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The growing push by some Democrats to reshape the Supreme Court rekindled this week as the court heard oral arguments in Mississippi’s 15-week abortion ban case, which could potentially limit access to abortion in the United States.
The court heard arguments from Dobbs v. Jackson Women’s Health Organization, and legal analysts have suggested that the Conservative majority will abolish decades of precedent after Roe v. Wade, the landmark decision that limited government restrictions on abortion. If so, it would open the door for state legislatures to pass laws banning abortions prior to fetal viability.
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Former President Trump appointed three judges who were confirmed by the High Court, moving the membership to six GOP-appointed judges and three Democrats-appointed judges. As a result, Democratic lawmakers have called for removing the filibustering Senate requiring 60 votes to pass legislation to add more seats to the court.
Republicans have called efforts to expand the Supreme Court a Democrats’ “judiciary” and political power game.
In light of the arguments in Dobbs this week, Democratic lawmakers are renewing their calls to expand the court and add more liberal judges to offset what they see as partisan GOP gains.
“A ‘conservative’ court would maintain a precedent. But a ‘partisan’ court cannot – and it is perhaps the most partisan court in history,” said Representative Adam Schiff, D-Calif. , in reference to Democratic demands to extend the Supreme Court. “We must protect a woman’s right to choose.”
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Senator Tina Smith, D-Minn., Tweeted on the day of the Supreme Court’s argument in favor of expanding the court in the abortion case.
Representative Judy Chu, D-Calif., Urged Congress to pass the Judicial Act, introduced in the spring, to increase the number of court seats. She claimed in a tweet on Friday that the court had been “manipulated to protect the political objectives of the GOP,” despite the fact that every justice upheld under Trump had gone through the proper constitutional process.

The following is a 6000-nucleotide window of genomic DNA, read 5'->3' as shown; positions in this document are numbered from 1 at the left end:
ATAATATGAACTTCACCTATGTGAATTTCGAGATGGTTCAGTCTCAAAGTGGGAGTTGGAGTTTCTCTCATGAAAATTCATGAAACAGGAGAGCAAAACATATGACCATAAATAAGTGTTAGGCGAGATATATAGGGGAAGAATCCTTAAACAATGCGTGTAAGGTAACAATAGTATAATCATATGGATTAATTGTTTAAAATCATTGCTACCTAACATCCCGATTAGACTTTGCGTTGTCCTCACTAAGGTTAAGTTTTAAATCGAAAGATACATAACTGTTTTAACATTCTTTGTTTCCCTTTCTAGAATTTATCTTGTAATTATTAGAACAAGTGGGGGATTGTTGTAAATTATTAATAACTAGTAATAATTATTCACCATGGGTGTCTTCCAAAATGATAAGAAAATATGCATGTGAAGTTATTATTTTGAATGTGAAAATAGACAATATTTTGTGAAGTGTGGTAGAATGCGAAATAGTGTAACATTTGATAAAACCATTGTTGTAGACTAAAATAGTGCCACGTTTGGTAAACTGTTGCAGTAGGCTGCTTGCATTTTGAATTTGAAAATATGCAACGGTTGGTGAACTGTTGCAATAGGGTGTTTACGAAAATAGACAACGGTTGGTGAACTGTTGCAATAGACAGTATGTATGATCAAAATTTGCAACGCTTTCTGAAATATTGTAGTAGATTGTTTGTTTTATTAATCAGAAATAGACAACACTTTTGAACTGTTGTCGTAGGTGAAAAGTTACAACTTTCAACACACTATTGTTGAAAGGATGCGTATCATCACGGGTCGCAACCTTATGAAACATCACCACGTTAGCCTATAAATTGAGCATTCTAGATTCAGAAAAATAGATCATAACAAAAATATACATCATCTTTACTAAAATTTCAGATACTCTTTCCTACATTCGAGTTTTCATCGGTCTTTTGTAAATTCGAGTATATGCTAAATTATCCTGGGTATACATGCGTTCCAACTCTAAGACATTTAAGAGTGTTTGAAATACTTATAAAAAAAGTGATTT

Senator Edward J. Markey, D-Mass., Tweeted Wednesday after oral argument: “9 is not a magic number… Now we have to talk about expanding the court. #ExpandTheCour“
In April, Markey and the chairman of the House Judiciary Committee, Rep. Jerrold Nadler, DN.Y., introduced the Judicial Bill of 2021 to increase the number of Supreme Court justices to 13.
“This bill would restore the balance of the nation’s highest court after four years of substandard action by Republicans which led to its current composition and significantly damaged the court’s reputation in the eyes of the American people. “, explained the Democratic lawmakers. “In order for the Court to fulfill its duty to provide justice equal before the law and to protect the rights and well-being of millions of Americans, the law expands the Court to restore balance, integrity and independence.”
Other Democratic senators have not pledged to support expanding the tribunal, with Sen. Joe Manchin, DW.Va., saying he will not vote to wrap the tribunal or end the filibustering of the Senate .
Likewise, Senator Krysten Sinema, D-Arizona, poured cold water on her colleagues’ press campaign, saying through a spokesperson in October that she opposed an expansion. .
THE SHORT-PACKING POLICY
Early in his presidency, Biden created a commission to study potential changes to the Supreme Court. But, in a blow to progressives, the preliminary report on the future of the tribunal released in November said expanding the size and scope would not strike a balance.
The 203-page draft indicated that “the risks of expansion of the Court are considerable”. The report suggested concepts such as term limits for the Supreme Court, possibly 18-year staggered terms on the tribunal. The panel argued that the idea “would advance our Constitution’s commitments to checks and balances and popular sovereignty.”
A majority of Americans oppose an attempt to stuff the courts by Democrats, according to a poll conducted October 15-18 by the New York Times and Siena College.
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Among likely voters, 58% said Democrats should not seek to increase the size of the Supreme Court. Only 31% said they were in favor of court packing, while 11% of respondents were undecided.
“The public is overwhelmingly against the runaway courts. President Biden has called this a silly idea,” said Jonathan Turley, law professor at George Washington University previously.
“That hasn’t changed. It’s still a silly idea. But what’s really fascinating to watch is the number of congressmen and law professors saying we have to pack the court because he doesn’t read the Constitution like we read the Constitution, ”Turley said.
“It is fundamentally wrong to wrap the court up and tear down the institutions that protect our rights,” R-Texas Senator Ted Cruz previously said.
Fox News’s Chad Pergram and Sam Dorman contributed to this report.